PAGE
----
Insights on Marketing & Technology

Is Content Marketing the death of traditional Danish media?

Journalism is in trouble. Except for when it comes to Content Marketing. In traditional media journalists must create more and more content in less and less time. To really go in depth is rare, but journalists working with Content Marketing often get the resources to do so. The traditional media companies are under pressure during their transition from print to online and mobile. So, will all journalists work in Content Marketing in the near future?

Eric Ziengs
  • By: Eric Ziengs
  • Published: 25-11-2015

The enemy you can beat

Danske Medier (DM) is a lobby organisation for Danish media companies (but not the Public Service media house Danmarks Radio). For the past years they have said, that DR is stealing online users from JP, Se og Hør, TV3, etc., by producing content online. And since DR steals users, online ad sales are not creating enough revenue. This means fewer journalists, and less actual journalism. That is a simplified version of the argument. The argument is easy to understand, and the current right wing government (Venstre) is open for it.

They, of course, ignore the fact that this research from the Reuters Institute for the Study of Journalism says, that a weakened BBC (the UK version of DR) would not benefit the commercial players. But that is not my main point.

My main point is, that there are two wars being waged against DM and it members right now - and DM barely seems aware of them. DM continues to fight against DR, a national opponent, instead of uniting against the actual foes. Who are they? Google, Facebook and Content Marketing.

A cynical version of me would say, that DM thinks it can win over DR using the Minister of Culture, Bertel Haarder (Venstre), as their puppet, as he now demands that you need to login to dr.dk to view its content. This will hurt DR, probably not help the other media and annoy the hell out of the users.

It’s a bit like taking the lunch money of the smallest kid at school, because the two biggest and baddest boys at school took yours.

The enemy that scares you

While DM is fighting against DR, Google and Facebook are watching from the sidelines. They remain calm and let the others fight. Why? Because being silent means that DM won’t start a fight against them. In the meantime Google, Facebook, and similar companies, take more and more...

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Eric Ziengs

Eric is Digital Strategist at Bolius and Content Marketing blogger/speaker at Nochmal with more than 10 years of experience with communication, PR, and digital marketing. He also is the host of the weekly Help Marketing podcast.

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Rine Søgaard and Marie Ravn likes this.

Danske Medier, Digital chef, Allan Sørensen writes:

Danske Medier’s argument is not, that DR is ”stealing” users. You must understand that users can consume multiple sites. So obviously is it neither the case, that this “theft” causes a drop in ad sales, which are increasing steadily (link). The private media sector does have a declining number of journalists, mainly due to a fall in market size in the newspaper sector. Fortunately some on the journalist now work in online departments instead and the publically funded DR has increased also it’s number of journalist. Sadly the overall number of journalists is declining, even though we do our best to prevent this. What we try to explain to the politicians (and you with little effect so far) is the following: It is harder to convince customers voluntarily to pay for private media services after they are obliged to pay DKK 2.400 in a compulsory licence fee, when DR uses this money to produce the exact same services as the private media does on the digital platform. Not only is the digital content freely available from DR in abundant supply. It is also presented without advertising and with no need to even login, which for logical reasons is required for paid services from private media suppliers. In a nutshell, it is about the state competing with the private sector. In most other markets we do not allow this, since it is both inefficient and unnecessary. The research, you so boldly refer to, does NOT show, that a publically funded supply of digital news media is without effect on private news media. It is a theoretical modelling focused on TV conducted by a former BBC employee, who concludes: “Attempts to overcome this attention problem by entering the digital arena bring public service broadcasters into greater conflict with commercial providers, increasing the scope for harmful market impacts. The time has come for a fundamental reappraisal of the role and extent of public service broadcasting.” (p.19) Regarding you views on Google and Facebook being the true “enemies” of the media since both sell advertising. Well, there is nothing wrong with competition. And even if Google and Facebook didn’t exist the media would still compete with each other and other marketing channels such as tv, radio, cinemas, billboards … and yes … content marketing. We do however think that the private media sector will prevail and that the broader population still appreciates the existence of a free and independent press.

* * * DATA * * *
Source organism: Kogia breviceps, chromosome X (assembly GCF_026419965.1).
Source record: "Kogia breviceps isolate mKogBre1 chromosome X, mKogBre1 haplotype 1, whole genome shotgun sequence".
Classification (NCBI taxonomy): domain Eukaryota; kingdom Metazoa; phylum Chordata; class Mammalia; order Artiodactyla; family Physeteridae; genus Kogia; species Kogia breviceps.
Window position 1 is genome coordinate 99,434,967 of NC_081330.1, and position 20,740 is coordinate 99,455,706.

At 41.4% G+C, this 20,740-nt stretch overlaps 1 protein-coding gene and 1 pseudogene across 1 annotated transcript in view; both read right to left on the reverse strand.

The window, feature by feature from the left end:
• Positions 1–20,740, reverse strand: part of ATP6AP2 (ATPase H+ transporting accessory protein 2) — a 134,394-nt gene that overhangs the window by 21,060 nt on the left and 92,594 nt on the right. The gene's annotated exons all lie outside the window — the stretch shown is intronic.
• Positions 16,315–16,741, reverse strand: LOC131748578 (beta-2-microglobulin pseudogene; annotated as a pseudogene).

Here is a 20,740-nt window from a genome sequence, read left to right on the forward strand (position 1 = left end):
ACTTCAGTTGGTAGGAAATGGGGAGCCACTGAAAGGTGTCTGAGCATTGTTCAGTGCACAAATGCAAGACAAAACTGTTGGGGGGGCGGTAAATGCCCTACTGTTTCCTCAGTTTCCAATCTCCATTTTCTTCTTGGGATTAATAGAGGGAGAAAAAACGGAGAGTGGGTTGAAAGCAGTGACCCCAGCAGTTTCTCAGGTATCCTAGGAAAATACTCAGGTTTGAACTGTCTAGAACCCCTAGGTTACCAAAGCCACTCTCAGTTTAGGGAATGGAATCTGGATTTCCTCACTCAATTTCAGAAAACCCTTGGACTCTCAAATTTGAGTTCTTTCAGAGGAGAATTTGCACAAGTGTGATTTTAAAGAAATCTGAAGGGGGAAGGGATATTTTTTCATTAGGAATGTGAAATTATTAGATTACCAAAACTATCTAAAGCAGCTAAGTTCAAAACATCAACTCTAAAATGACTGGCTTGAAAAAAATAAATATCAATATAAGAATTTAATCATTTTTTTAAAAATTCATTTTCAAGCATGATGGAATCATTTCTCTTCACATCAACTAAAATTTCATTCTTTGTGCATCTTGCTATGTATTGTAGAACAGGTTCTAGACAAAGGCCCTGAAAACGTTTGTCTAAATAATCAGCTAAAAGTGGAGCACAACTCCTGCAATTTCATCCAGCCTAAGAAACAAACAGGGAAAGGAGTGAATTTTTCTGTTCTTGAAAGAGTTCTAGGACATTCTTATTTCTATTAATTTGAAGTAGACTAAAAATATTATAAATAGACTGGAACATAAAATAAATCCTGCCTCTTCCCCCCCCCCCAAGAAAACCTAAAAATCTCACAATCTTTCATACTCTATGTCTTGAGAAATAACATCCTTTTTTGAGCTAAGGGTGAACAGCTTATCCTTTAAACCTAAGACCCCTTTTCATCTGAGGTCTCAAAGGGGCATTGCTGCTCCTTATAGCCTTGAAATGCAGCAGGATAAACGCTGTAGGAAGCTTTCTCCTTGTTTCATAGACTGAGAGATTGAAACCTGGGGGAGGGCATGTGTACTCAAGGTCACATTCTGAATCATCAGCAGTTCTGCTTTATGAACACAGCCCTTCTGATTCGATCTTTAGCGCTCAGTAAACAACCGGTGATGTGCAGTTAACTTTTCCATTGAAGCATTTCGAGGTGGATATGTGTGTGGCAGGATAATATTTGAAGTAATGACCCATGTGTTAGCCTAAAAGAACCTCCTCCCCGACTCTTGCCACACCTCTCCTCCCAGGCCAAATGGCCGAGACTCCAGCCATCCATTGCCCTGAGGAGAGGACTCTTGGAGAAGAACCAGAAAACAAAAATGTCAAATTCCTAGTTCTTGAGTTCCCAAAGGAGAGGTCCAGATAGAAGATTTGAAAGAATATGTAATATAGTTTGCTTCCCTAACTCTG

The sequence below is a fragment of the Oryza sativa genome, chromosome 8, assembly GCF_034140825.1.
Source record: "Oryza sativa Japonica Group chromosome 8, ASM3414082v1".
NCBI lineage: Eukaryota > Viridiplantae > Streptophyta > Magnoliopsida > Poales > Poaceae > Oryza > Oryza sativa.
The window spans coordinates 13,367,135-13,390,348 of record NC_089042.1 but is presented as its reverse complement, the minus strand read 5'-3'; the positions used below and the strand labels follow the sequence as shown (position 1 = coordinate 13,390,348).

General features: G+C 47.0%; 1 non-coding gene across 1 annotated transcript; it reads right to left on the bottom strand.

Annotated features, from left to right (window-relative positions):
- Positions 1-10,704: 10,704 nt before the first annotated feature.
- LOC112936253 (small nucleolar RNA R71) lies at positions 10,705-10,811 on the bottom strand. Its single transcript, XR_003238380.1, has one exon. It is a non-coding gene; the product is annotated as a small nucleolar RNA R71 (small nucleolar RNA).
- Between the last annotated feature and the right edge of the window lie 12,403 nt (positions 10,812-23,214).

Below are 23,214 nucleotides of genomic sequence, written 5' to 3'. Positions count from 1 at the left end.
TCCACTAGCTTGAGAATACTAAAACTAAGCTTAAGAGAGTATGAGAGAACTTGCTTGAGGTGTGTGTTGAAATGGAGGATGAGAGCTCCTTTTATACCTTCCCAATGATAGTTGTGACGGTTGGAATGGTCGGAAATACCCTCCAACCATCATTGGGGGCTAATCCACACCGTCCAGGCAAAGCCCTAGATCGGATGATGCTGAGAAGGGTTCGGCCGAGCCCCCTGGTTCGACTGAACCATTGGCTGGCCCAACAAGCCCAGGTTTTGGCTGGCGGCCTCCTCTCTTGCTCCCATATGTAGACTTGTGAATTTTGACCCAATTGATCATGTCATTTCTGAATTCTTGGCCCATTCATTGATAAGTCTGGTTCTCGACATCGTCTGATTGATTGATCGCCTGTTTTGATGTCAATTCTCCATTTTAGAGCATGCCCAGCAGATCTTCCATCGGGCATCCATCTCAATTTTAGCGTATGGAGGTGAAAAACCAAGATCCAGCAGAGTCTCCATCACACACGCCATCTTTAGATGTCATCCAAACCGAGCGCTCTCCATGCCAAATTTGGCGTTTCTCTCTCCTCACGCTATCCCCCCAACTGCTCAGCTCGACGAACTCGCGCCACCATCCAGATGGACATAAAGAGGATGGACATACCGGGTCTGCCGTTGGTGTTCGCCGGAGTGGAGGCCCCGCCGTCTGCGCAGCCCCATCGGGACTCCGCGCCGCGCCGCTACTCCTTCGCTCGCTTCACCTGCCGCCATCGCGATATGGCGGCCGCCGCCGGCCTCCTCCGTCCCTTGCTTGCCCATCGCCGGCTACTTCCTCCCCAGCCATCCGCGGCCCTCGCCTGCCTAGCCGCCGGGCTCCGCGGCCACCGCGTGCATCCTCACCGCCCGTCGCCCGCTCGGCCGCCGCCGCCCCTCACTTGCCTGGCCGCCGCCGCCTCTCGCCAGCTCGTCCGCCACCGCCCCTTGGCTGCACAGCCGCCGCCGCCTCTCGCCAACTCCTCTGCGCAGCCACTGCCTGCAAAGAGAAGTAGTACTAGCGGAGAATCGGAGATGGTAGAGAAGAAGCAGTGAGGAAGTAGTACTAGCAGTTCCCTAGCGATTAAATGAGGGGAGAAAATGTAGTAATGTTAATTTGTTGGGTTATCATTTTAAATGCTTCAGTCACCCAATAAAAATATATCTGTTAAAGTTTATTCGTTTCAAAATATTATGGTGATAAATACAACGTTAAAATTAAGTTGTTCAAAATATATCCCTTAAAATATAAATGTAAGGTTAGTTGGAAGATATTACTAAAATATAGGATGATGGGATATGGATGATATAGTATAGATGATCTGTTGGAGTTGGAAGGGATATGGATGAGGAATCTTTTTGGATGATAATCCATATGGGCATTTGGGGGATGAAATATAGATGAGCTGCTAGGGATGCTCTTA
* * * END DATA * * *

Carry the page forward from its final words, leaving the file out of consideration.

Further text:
Nochmal, Owner, Eric Ziengs writes:

Your Comment Allan, shows exactly my main point. Danske Medier is more obsessed with DR than with Google/Facebook and Content Marketing. As long as your fight stays local and you can't see the real problems, the chances of a strong Danish media will continue to go down. It's really a shame since we both want the same - a competative and strong Danish media landscape. I hope you'll open your eyes for the real threats soon! I keep my fingers crossed :)

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